Climatic impacts of transported PM The source-receptor approach described by HTAP-TF (2007) might also be used to indicate the impact of emissions in one region on RF, optical depth, or column burden in another region. Aerosol optical depths above downwind continents can be ~ 10-20 percent of those in source regions (Koch et al., 2007). Model calculations of Reddy and Boucher (2007) predicted that 20-30 percent of the black carbon column loading in East Asia, North America, and Europe was imported from other regions. RF by aerosol and gaseous emissions from isolated regions and sectors can be of the order of 100-400 mW/m2 (Shindell et al., 2008a). These perturbations are small but not insignificant; radiative impacts of one region on another region are of the same magnitude as global average aerosol forcing.
Despite the fact that aerosol PM concentrations vary regionally, recent studies on the impact of aerosol distributions on climate suggest that this response should be considered in a global context. Levy et al. (2008) and Kirkevåg et al. (2008) have found that climate simulations using aerosol loadings projected to the year 2100 using the SRES A2 scenario produce regional patterns of surface temperature warming that do not follow the regional patterns of changes in aerosol emissions, tropospheric loadings, or radiative forcing. Rather, the regional patterns of warming from aerosols are more similar to the patterns for well-mixed greenhouse gases.
Sensitive regions For regions with no internal sources of pollution, intercontinental transport from industrialized regions represents the only anthropogenic impact. For example, transported aerosols and other pollutants contribute to haze in the Arctic (Law and Stohl, 2007), which has both
warming and cooling components (Quinn et al., 2008). Absorbing aerosols in the haze when deposited on snow may hasten the onset of spring melt (Flanner et al., 2007). The connection between transported pollution and impacts on sensitive regions is an area of active research. Transport from lower latitudes to the Arctic is particularly uncertain in comparison with other source-receptor relationships (Shindell et al., 2008b).
THE REGULATORY CONTEXT FOR CONTROL OF PM
The import of PM into the United States has the potential to affect the ability to achieve compliance with U.S. regulations, which are aimed at both limiting ambient levels of PM to protect human health and welfare and at controlling emissions from new and existing sources. At the present time welfare-based standards for pollutants apply only to visibility impairment and potential crop damage and not to direct or indirect radiative forcing impacts.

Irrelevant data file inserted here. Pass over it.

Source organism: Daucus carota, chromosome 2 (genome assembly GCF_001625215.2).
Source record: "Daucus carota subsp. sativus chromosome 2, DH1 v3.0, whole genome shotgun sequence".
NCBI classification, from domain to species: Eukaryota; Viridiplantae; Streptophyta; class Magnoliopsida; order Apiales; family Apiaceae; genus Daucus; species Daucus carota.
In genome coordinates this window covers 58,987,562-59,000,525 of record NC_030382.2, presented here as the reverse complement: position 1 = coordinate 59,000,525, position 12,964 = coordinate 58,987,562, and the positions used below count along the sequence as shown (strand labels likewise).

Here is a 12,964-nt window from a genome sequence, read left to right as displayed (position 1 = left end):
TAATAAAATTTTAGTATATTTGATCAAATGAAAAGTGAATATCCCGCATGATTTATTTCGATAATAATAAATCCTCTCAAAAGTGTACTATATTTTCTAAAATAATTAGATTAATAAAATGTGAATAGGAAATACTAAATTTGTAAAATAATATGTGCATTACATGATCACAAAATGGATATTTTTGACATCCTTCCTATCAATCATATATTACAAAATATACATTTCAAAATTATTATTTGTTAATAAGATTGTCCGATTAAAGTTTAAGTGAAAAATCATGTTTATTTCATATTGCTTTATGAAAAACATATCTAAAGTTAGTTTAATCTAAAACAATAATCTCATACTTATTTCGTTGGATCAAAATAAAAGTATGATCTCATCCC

Surface Concentrations: Primary Standards Current U.S. health-based (primary) NAAQS for ambient concentrations of particulate matter focus on dry, unspeciated PM mass concentrations and exist for both PM10 and PM2.5. The most recent revision of the U.S. particulate matter standard, promulgated in 2006, tightened the 24-hr fine particle (PM2.5) standard from 65 μg m−3 to 35 μg m−3 and retained the annual fine particle standard at 15 μg m−3. To be in compliance with the annual standard the 3-yr average of the weighted annual mean PM2.5 concentrations from single or multiple community-oriented monitors must not exceed 15 μg m−3, while to attain the 24-hr standard, the 3-yr average of the 98th percentile of 24-hr concentrations at each population-oriented monitor within an area must not exceed 35 μg m−3. The existing 24-hr PM10 standard of 150 μg m−3 was retained, but the annual PM10 standard was revoked due to the lack of clear evidence linking long-term exposure to PM10 with adverse health impacts. Figure 3.4 compares the 24-hr PM2.5 ambient standards for the United States, Canada, Mexico, and the World Health Organization. U.S. standards are higher than WHO-recommended levels, and may undergo further downward revision as epidemiological data continue to be collected and analyzed; the relative role of non-U.S. sources will assume more importance as standards are tightened.
We note here that even relatively small fractional contributions of PM, as may occur from long-range transport of PM, can be significant in national control strategies. For example, the U.S. Prevention of Significant Deterioration (PSD) Act and Clean Air Interstate Rule (CAIR) specify allowable incremental emissions for new U.S. sources. Figure 3.4 shows the proposed allowable 24-hr PM2.5 emissions increment (2 μg m−3) for
new sources impacting Class I areas under PSD; the annual mean allowable increment is 1 μg m–3. Under CAIR, EPA considers an upwind state to contribute significantly to a downwind nonattainment area if the state’s maximum contribution to PM2.5 in the area is ≥ 0.2 μg m3.
Surface Concentrations: Secondary Standards U.S. secondary standards are set to protect human welfare, including visibility. In contrast to the NAAQS approach, which requires all areas of the nation to demonstrate that ambient pollutant concentrations are below a specified standard, the regional haze rule (passed in 1999) addresses only national parks and wilderness areas. State and federal agencies are required to improve visibility in these areas toward “natural background conditions” by 2064. Background conditions are those unaffected by anthropogenic emissions, so these may include impacts from sources such as fires and dust, including PM that has undergone long-range transport. Rising anthropogenic PM emissions from other countries that impact U.S. PM concentrations could present significant roadblocks to the achievement of designated background visibility conditions (Park et al., 2006), a complication not clearly addressed in the existing U.S. regulatory framework.